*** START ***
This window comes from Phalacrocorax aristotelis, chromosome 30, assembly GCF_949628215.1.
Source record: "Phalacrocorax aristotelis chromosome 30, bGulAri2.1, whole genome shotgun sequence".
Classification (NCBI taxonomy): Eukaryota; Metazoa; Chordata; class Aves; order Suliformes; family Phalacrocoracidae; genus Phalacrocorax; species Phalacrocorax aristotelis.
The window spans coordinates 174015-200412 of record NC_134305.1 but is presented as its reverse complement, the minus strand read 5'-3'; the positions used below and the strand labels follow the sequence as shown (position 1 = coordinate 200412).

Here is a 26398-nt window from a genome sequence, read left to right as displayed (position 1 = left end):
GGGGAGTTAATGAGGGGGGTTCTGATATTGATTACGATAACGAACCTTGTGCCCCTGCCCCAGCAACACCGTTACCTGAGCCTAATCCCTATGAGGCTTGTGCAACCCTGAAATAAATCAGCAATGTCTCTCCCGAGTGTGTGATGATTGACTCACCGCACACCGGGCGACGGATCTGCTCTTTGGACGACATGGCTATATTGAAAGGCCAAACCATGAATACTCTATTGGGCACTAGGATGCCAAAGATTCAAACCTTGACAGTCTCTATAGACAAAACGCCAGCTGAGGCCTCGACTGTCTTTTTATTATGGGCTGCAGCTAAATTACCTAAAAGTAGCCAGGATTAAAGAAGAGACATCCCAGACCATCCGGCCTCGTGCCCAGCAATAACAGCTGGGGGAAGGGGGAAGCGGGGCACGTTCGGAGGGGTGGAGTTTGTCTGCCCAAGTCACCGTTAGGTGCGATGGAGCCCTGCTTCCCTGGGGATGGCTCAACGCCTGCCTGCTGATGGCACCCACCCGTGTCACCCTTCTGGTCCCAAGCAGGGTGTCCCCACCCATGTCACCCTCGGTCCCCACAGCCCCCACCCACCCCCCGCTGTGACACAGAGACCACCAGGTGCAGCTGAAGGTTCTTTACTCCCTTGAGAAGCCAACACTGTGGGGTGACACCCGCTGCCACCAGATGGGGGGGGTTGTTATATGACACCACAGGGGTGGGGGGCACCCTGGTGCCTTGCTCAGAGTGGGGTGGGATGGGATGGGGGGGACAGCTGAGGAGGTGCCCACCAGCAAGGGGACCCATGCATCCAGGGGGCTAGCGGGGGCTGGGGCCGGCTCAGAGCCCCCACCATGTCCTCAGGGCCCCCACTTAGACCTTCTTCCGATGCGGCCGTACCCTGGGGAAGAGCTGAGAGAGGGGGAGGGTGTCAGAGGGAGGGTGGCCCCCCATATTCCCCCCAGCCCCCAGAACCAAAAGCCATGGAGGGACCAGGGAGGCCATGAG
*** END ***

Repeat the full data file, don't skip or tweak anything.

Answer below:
This window comes from Phalacrocorax aristotelis, chromosome 30, assembly GCF_949628215.1.
Source record: "Phalacrocorax aristotelis chromosome 30, bGulAri2.1, whole genome shotgun sequence".
Classification (NCBI taxonomy): Eukaryota; Metazoa; Chordata; class Aves; order Suliformes; family Phalacrocoracidae; genus Phalacrocorax; species Phalacrocorax aristotelis.
The window spans coordinates 174015-200412 of record NC_134305.1 but is presented as its reverse complement, the minus strand read 5'-3'; the positions used below and the strand labels follow the sequence as shown (position 1 = coordinate 200412).

Here is a 26398-nt window from a genome sequence, read left to right as displayed (position 1 = left end):
GGGGAGTTAATGAGGGGGGTTCTGATATTGATTACGATAACGAACCTTGTGCCCCTGCCCCAGCAACACCGTTACCTGAGCCTAATCCCTATGAGGCTTGTGCAACCCTGAAATAAATCAGCAATGTCTCTCCCGAGTGTGTGATGATTGACTCACCGCACACCGGGCGACGGATCTGCTCTTTGGACGACATGGCTATATTGAAAGGCCAAACCATGAATACTCTATTGGGCACTAGGATGCCAAAGATTCAAACCTTGACAGTCTCTATAGACAAAACGCCAGCTGAGGCCTCGACTGTCTTTTTATTATGGGCTGCAGCTAAATTACCTAAAAGTAGCCAGGATTAAAGAAGAGACATCCCAGACCATCCGGCCTCGTGCCCAGCAATAACAGCTGGGGGAAGGGGGAAGCGGGGCACGTTCGGAGGGGTGGAGTTTGTCTGCCCAAGTCACCGTTAGGTGCGATGGAGCCCTGCTTCCCTGGGGATGGCTCAACGCCTGCCTGCTGATGGCACCCACCCGTGTCACCCTTCTGGTCCCAAGCAGGGTGTCCCCACCCATGTCACCCTCGGTCCCCACAGCCCCCACCCACCCCCCGCTGTGACACAGAGACCACCAGGTGCAGCTGAAGGTTCTTTACTCCCTTGAGAAGCCAACACTGTGGGGTGACACCCGCTGCCACCAGATGGGGGGGGTTGTTATATGACACCACAGGGGTGGGGGGCACCCTGGTGCCTTGCTCAGAGTGGGGTGGGATGGGATGGGGGGGACAGCTGAGGAGGTGCCCACCAGCAAGGGGACCCATGCATCCAGGGGGCTAGCGGGGGCTGGGGCCGGCTCAGAGCCCCCACCATGTCCTCAGGGCCCCCACTTAGACCTTCTTCCGATGCGGCCGTACCCTGGGGAAGAGCTGAGAGAGGGGGAGGGTGTCAGAGGGAGGGTGGCCCCCCATATTCCCCCCAGCCCCCAGAACCAAAAGCCATGGAGGGACCAGGGAGGCCATGAG